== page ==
Sitting on the second of three levels above the staging area, I was delighted to be able to look down and get a birds-eye view of Cage's fantastical musical score. Some parts of the work are written in standard musical notation, others use a special type of notation with assorted circles and lines instead of notes, others still employ different schemas of lines and dots, and some sections are not notated at all -- the text is drafted in a variety of fonts for different words.

The performers clearly seemed to be having fun. Singers occasionally materialized on the different seating levels, intoning their notes to create a "surround sound" feel for a while before moving off to some other locale. At one point, an older male performer was wheeled into the center of the space in a plastic cart. He proceeded to take out two small oriental rugs and a tatty bed sheet, make himself an ad hoc bed, and momentarily fall asleep. Meanwhile, a couple of singers sat on a blanket next to him calmly picnicking on what appeared to be pineapple chunks, crackers, potato chips and a chocolate cupcake. At various times, performers rolled coins, made marks on pieces of paper, played chess and distributed apples and plastic cups of cranberries(?) to audience members.

The harmonics created in the space were amazing. The words intoned by the singers -- which became mantras by the end of the piece -- rung up to the rafters. Even now, against my will and beliefs, I find myself chanting the lyric, "The best form of government is no form of government at all."

Two other pieces were performed alongside the Cage -- The Great Learning, Paragraph 7, by Cornelius Cardew, and Christian Wolff's Changing the System. All three works have an anarchic streak  in common. (The anarchist's flag was even unfurled from a balcony at some point during the Cage.)

En masse, they proved a potent way to think about the chaos of recent weeks most palpably encapsulated in this country by the ravages of Hurricane Sandy and last Friday's school shooting in Connecticut. They also formed a fitting prelude for the notion of the world coming to an end on December 21, 2012.

(I'm currently sitting in a Boston Starbucks, preempting The Rapture with a cup of green tea. I wonder if I can fit in a final game of squash?)

More singing boys = fewer wars

December 17, 2012

Last weekend in Davis, CA, I had the pleasure of interviewing Aaron Humble and Adam Reinwald of the Cantus men's chorus based in the Twin Cities.

One of the things the singers said which struck with me was about how they consider it part of their mission to inspire boys to sing.

It's not the first time that I've heard this mission from organizations that are centered on the singing male. Every boy choir in the land talks about the importance of getting boys into choruses and keeping them singing even through the challenging vocal change time during puberty.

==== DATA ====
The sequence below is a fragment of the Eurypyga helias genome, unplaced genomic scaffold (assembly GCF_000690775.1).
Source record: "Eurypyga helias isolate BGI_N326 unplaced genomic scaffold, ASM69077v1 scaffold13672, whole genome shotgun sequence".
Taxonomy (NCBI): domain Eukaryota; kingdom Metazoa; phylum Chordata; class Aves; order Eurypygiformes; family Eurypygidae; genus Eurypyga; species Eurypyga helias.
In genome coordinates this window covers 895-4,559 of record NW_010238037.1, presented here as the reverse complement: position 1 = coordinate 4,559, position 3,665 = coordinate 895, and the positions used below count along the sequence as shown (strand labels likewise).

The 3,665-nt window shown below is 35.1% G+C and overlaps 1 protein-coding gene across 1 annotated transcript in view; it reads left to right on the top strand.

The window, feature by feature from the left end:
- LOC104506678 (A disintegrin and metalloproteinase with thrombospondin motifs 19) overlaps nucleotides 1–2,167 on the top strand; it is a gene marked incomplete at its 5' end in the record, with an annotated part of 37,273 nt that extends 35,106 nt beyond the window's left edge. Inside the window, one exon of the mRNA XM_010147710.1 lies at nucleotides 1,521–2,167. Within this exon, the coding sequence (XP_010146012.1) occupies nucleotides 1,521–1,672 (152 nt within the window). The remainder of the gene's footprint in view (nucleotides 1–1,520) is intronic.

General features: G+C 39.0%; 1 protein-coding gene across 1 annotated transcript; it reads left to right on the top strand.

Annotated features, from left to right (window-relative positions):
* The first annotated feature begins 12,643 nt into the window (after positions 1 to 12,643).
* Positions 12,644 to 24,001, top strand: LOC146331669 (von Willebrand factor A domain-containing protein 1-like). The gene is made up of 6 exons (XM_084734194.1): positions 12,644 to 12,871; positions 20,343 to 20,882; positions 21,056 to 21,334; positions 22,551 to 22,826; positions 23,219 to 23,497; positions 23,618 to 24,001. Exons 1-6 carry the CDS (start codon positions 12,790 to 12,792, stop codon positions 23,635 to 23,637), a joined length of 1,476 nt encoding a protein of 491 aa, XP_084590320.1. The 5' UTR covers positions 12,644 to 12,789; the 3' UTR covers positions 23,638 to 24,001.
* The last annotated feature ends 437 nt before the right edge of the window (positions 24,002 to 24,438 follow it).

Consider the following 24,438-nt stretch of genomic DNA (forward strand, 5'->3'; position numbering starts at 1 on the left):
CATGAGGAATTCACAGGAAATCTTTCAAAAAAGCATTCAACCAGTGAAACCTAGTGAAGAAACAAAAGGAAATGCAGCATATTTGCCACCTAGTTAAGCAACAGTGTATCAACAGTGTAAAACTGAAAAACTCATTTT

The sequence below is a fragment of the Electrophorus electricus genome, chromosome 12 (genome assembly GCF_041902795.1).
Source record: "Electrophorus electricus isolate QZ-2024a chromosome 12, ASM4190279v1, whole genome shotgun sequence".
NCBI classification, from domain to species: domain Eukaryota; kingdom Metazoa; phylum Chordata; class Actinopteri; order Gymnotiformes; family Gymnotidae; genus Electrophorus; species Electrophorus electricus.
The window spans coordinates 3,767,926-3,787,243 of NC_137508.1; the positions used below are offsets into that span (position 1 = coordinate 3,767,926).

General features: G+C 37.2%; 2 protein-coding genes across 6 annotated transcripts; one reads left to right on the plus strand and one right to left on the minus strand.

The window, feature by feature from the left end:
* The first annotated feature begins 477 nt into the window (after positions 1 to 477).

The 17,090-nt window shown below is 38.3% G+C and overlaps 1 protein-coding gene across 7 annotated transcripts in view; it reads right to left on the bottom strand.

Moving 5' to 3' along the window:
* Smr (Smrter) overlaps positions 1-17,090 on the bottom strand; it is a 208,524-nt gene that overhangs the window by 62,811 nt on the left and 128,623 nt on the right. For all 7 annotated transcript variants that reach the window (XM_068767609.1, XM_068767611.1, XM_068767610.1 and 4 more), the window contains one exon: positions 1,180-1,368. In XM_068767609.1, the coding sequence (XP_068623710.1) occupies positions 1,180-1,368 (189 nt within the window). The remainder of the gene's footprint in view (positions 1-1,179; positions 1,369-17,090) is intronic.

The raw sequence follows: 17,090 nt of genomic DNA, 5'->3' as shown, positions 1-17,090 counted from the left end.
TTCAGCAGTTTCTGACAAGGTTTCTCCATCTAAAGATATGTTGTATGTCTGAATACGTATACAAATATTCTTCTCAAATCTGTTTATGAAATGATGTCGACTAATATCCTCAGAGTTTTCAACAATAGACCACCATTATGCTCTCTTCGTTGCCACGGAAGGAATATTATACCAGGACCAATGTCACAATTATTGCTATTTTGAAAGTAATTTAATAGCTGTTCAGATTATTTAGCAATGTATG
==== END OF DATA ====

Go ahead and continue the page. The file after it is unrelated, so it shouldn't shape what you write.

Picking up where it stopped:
But it was only yesterday while attending a concert in Boston by the Youth Pro Musica children's chorus that the importance of encouraging boys to sing hit home.

Youth Pro Musica is like so many youth choruses around the country, which is as much as to say that it is peopled by ten times as many girls as boys. Despite Glee and The Voice, singing still seems to be an occupation that is considered to be feminine in nature.

In the more senior groups that comprise Youth Pro Musica, I spotted only two boys. I think there were around the same number in the younger group. Poor things, the more senior boys were dressed like waiters (see the photo above) and, I guess because their voices had already changed, they were forced to sit out of pieces that were only for treble chorus. Plus the group's concert mood and etiquette was rather rigid and stolid -- especially considering that it was supposed to be a festive holiday concert. The kids didn't exactly look like they were enjoying themselves as they sung their way through Vivaldi's Gloria, a few other Baroquey bits and the odd Christmas carol or two.

If I were a teenage boy, I certainly wouldn't want to have anything to do with this lot. Show me to the nearest Wii.

And yet finding ways to engage boys in vocal music activities -- and keeping them engaged through the vocal change -- is one of the most important things you can do as a parent, teacher, vocal coach or other responsible adult. Countless studies have been done that show how much children benefit from singing, particularly in a group.

I am beginning to think seriously about what other means can be used to bring more boys to vocal music -- I'm not just talking about choral music. Any kind of singing will do.

More singing boys = fewer wars.

Hyper Local, Hyper Interactive

December 12, 2012

Of all the arts, the cinema has traditionally been the most passive from the audience's perspective. We stare at the screen, and any reactions we have (burying our faces in pillows, crying, laughing etc) tend to be solitary.

But when it comes to the Lost Landscapes of San Francisco film series, which received its seventh annual screening at The Castro Theatre last night, interactivity rules.

Curated by the archivist and filmmaker Rick Prelinger and produced under the auspices of the Long Now FoundationLost Landscapes weaves together footage culled from random home video collections, the public library, local historical groups and other sources to paint a vivid picture of the city between the 1920s and 1960s that inspires spontaneous conversation in the dark from its audience.

The footage is different every year (with the exception of one or two pieces brought back by popular demand) and what's startling about it is how the mostly grainy, blurry, black-and-white images of San Francisco feel both remote from the present time and also occasionally extremely close.